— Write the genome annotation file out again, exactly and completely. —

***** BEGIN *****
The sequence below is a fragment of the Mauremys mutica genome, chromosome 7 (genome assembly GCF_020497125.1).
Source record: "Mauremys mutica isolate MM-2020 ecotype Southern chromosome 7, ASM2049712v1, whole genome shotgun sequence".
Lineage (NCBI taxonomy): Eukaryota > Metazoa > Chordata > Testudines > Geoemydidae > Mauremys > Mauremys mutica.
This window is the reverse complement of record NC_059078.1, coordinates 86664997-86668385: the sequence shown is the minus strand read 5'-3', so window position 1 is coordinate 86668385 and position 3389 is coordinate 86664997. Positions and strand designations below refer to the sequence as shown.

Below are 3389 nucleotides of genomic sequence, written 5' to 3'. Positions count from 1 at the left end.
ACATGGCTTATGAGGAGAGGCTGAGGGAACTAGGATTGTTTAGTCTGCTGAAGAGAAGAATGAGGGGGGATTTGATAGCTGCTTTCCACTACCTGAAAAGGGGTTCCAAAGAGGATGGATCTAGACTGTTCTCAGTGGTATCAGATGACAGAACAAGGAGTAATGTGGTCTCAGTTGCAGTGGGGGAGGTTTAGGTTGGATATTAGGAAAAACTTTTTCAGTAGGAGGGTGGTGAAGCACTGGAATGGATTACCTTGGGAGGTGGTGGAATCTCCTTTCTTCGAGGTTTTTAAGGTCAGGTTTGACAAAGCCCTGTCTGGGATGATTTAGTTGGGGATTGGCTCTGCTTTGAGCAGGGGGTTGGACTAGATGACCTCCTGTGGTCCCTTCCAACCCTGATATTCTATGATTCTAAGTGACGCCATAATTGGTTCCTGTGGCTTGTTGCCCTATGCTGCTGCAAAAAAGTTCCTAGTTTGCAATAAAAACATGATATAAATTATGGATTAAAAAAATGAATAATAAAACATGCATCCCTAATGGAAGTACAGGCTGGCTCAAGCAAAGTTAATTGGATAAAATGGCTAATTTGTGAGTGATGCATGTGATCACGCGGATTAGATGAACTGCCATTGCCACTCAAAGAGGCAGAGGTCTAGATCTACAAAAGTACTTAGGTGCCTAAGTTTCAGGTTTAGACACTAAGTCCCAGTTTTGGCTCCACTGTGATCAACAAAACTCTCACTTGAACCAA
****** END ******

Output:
The sequence below is a fragment of the Mauremys mutica genome, chromosome 7 (genome assembly GCF_020497125.1).
Source record: "Mauremys mutica isolate MM-2020 ecotype Southern chromosome 7, ASM2049712v1, whole genome shotgun sequence".
Lineage (NCBI taxonomy): Eukaryota > Metazoa > Chordata > Testudines > Geoemydidae > Mauremys > Mauremys mutica.
This window is the reverse complement of record NC_059078.1, coordinates 86664997-86668385: the sequence shown is the minus strand read 5'-3', so window position 1 is coordinate 86668385 and position 3389 is coordinate 86664997. Positions and strand designations below refer to the sequence as shown.

Below are 3389 nucleotides of genomic sequence, written 5' to 3'. Positions count from 1 at the left end.
ACATGGCTTATGAGGAGAGGCTGAGGGAACTAGGATTGTTTAGTCTGCTGAAGAGAAGAATGAGGGGGGATTTGATAGCTGCTTTCCACTACCTGAAAAGGGGTTCCAAAGAGGATGGATCTAGACTGTTCTCAGTGGTATCAGATGACAGAACAAGGAGTAATGTGGTCTCAGTTGCAGTGGGGGAGGTTTAGGTTGGATATTAGGAAAAACTTTTTCAGTAGGAGGGTGGTGAAGCACTGGAATGGATTACCTTGGGAGGTGGTGGAATCTCCTTTCTTCGAGGTTTTTAAGGTCAGGTTTGACAAAGCCCTGTCTGGGATGATTTAGTTGGGGATTGGCTCTGCTTTGAGCAGGGGGTTGGACTAGATGACCTCCTGTGGTCCCTTCCAACCCTGATATTCTATGATTCTAAGTGACGCCATAATTGGTTCCTGTGGCTTGTTGCCCTATGCTGCTGCAAAAAAGTTCCTAGTTTGCAATAAAAACATGATATAAATTATGGATTAAAAAAATGAATAATAAAACATGCATCCCTAATGGAAGTACAGGCTGGCTCAAGCAAAGTTAATTGGATAAAATGGCTAATTTGTGAGTGATGCATGTGATCACGCGGATTAGATGAACTGCCATTGCCACTCAAAGAGGCAGAGGTCTAGATCTACAAAAGTACTTAGGTGCCTAAGTTTCAGGTTTAGACACTAAGTCCCAGTTTTGGCTCCACTGTGATCAACAAAACTCTCACTTGAACCAA